6-Benzyladine is a safe and efficient synthetic cytokinin mainly used in crop production to promote non-meristem differentiation and lateral bud outgrowth (Sprent, 1967). 6-BA application directly promotes lateral bud growth. For example, Liu et al. (2009) reported that exogenous 6-BA application stimulates the outgrowth of wheat tiller buds. Exogenous 6-BA application promotes the outgrowth of lateral buds in jatropha (Jatropha curcas) (Ni et al., 2015) and lupine (Lupinus micranthus) (Emery et al., 1998). Foliar spraying of 6-BA significantly stimulates axillary buds outgrowth in young (Huang et al., 1999; Kender and Carpenter, 1972) and nursery (Elfving and Visser, 2006; Meng et al., 2012) apple trees.

The tea polyphenols (TP) to amino acids (AA) ratio is one of the decisive factors which affects the quality of green tea (Li et al., 2016). Based on the harvest seasons, Chinese green tea can be divided into three types such as spring tea, summer tea, and autumn tea (Xu et al., 2012). Spring teas, which are harvested before late May, comprise a higher level of AA but a moderate level of TP, resulting in an optimum TP to AA ratio (Li et al., 2016). For the shrub-type adult tea garden in which only spring tea is picked up, it is usually pruned twice every year in tea production, i.e., heavy pruning in summer (in mid to late April) and pruning in autumn (in late July to early August). So far, there are no reports about the studies on promoting shoot branching of tea plant using 6-BA after heavy pruning in summer. The adult tea plants of Longjing 43 were used in the present study. The promoting effect of exogenous 6-BA on tea plant dwarfing, lateral bud sprouting in advance, lateral branch growth, and spring tea yield was explored.

Materials and Methods

Plant material, growth conditions, and 6-BA treatment.

Adult tea plants of the widely grown cv. Longjing 43 in China, which is a premium clone for green tea, were used in this study. The experiment was conducted in the tea garden of the Tea Research Institute, Chinese Academy of Agricultural Sciences, No. 9 Meiling South Road, Xihu District, Hangzhou, Zhejiang province, China (lat. 30°140′N and long. 120°100′E, 16 m above sea level).

Different concentrations of 6-BA working solution (50, 100, 200, and 400 mg·L−1; J&K Scientific Ltd., China) were prepared by adding solute in distilled H2O followed by adding 1.0% hydrochloride, and the mixture was stirred until dissolution. Nonionic surfactant was added before spraying. Control (0 mg·L−1) tea bushes were simultaneously sprayed with distilled H2O containing the same ratio of hydrochloride and nonionic surfactant. Each treatment comprises three replications, and each replication spans an area of 10 m2 consisting of 20 tea bushes. For the present study, tea plants that were heavily pruned in late April were chosen. When the apical buds and three to four leaves below the bud grew out in late May, the foliar portion of tea bushes was sprayed with different concentrations of 6-BA solution.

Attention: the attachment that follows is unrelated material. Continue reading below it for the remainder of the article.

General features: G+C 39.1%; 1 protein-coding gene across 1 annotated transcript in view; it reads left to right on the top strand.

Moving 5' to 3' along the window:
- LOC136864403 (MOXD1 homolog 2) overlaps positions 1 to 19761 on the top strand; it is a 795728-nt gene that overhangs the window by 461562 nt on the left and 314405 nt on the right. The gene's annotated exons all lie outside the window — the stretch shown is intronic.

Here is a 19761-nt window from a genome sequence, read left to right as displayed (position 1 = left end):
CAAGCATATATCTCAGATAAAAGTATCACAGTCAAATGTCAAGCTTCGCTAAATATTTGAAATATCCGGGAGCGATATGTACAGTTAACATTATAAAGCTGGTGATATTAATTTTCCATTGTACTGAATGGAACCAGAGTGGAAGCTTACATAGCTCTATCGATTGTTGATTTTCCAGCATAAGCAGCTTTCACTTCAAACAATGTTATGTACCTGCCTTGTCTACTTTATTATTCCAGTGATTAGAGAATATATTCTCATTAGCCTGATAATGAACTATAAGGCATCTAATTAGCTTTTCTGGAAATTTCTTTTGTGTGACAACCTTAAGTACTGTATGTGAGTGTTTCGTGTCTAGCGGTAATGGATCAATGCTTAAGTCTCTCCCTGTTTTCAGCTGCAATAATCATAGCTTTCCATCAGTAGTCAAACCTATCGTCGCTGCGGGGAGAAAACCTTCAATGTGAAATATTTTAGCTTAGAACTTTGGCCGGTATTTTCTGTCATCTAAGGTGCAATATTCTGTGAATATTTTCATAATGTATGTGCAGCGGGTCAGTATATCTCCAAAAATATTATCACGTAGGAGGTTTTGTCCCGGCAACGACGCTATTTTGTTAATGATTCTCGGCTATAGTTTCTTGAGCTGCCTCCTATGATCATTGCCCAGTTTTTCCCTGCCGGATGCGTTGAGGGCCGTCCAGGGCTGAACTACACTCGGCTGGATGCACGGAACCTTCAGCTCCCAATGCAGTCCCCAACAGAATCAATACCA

Index measurement and methods.

The plant height, the number of lateral buds (or branches), and the length of new shoots, internodes, and lateral buds (or branches) were measured 1, 2, and 5 months after 6-BA application. The new shoots refer to the new branches sprouting from the main shoots after heavy pruning in summer. The length of all the internodes on one new shoot was measured and the average length was used as a replication. The diameter of all the lateral branches on one new shoot was measured using a vernier caliper and the average diameter was used as a replication. For each treatment, 15–30 new shoots, lateral buds (or branches), or tea bushes were tested.

At 1 and 2 months after 6-BA application, Pn was measured on the third fully expanded leaves in 12 tea bushes under each treatment by using an open-flow infrared gas analyzer adapted with light and temperature control systems (Li-COR 6400; Lincoln, NE). The measurement was performed within the time period from 8:00 am to 11:00 am maintaining the air temperature, relative humidity, CO2 concentration, and photosynthetic photon flux density at 25 °C, 80.0%, 400 μmol·mol−1 and 800 μmol·m−2·s−1, respectively.

The leaf area of the third fully expanded leaves was measured using a portable leaf area meter (LI-3000C; LI-COR, Lincoln, NE), and five to six replications (with one leaf in each shoot as a replication) were measured for each treatment. A square frame with 0.1 m2 area was made using a hard iron wire. The number of leaf buds in the range of the square frame was counted and the density of bud (bud/m2) was calculated. Meanwhile, the 100 buds and leaf buds in the range of the square frame were weighted and the yield (g/m2) was calculated.

Statistical analysis.

Data were analyzed using Statistica (SAS Institute, Inc., Cary, NC, http://www.statsoft.com). In each figure and Table 1, the differences of each index among different concentrations of 6-BA application at each time point were analyzed using one-way analysis of variance (ANOVA); if the ANOVA analysis was significant (P < 0.05), Duncan’s multiple range test was used to detect significant differences between means.

Table 1.

Effects of 6-Benzyladenine (6-BA) on the growth and yield of spring tea. Tea bushes were sprayed with 50, 100, 200, or 400 mg·L−1 6-BA solution. Control (0 mg·L−1 6-BA) tea bushes were simultaneously sprayed with distilled H2O. The density of bud, weight of 100 buds, and yield were measured in early April of the following spring. Data shown were means ± se (n = 6). Letters indicate significant differences in each index among different concentration of 6-BA application (P < 0.05, Duncan’s multiple range test).

Table 1.

Results

Effect of 6-BA on the plant height and the number of lateral buds (or branches) of tea plants.

After 1 month, the height of tea plants treated with 50, 100, 200, or 400 mg·L−1 6-BA decreased by 4.7%, 11.3%, 11.8%, or 16.0%, respectively. After 2 months, it decreased by 6.2%, 13.7%, 15.4%, or 18.7%, respectively. After 5 months, it decreased by 11.0%, 17.8%, 20.6%, or 22.2%, respectively (Fig. 1A). At 1, 2, and 5 months after 6-BA application, the height of tea plants sprayed with the four concentrations of 6-BA was significantly lower than that of the control plants, and the degree of inhibition increased with increasing 6-BA concentration.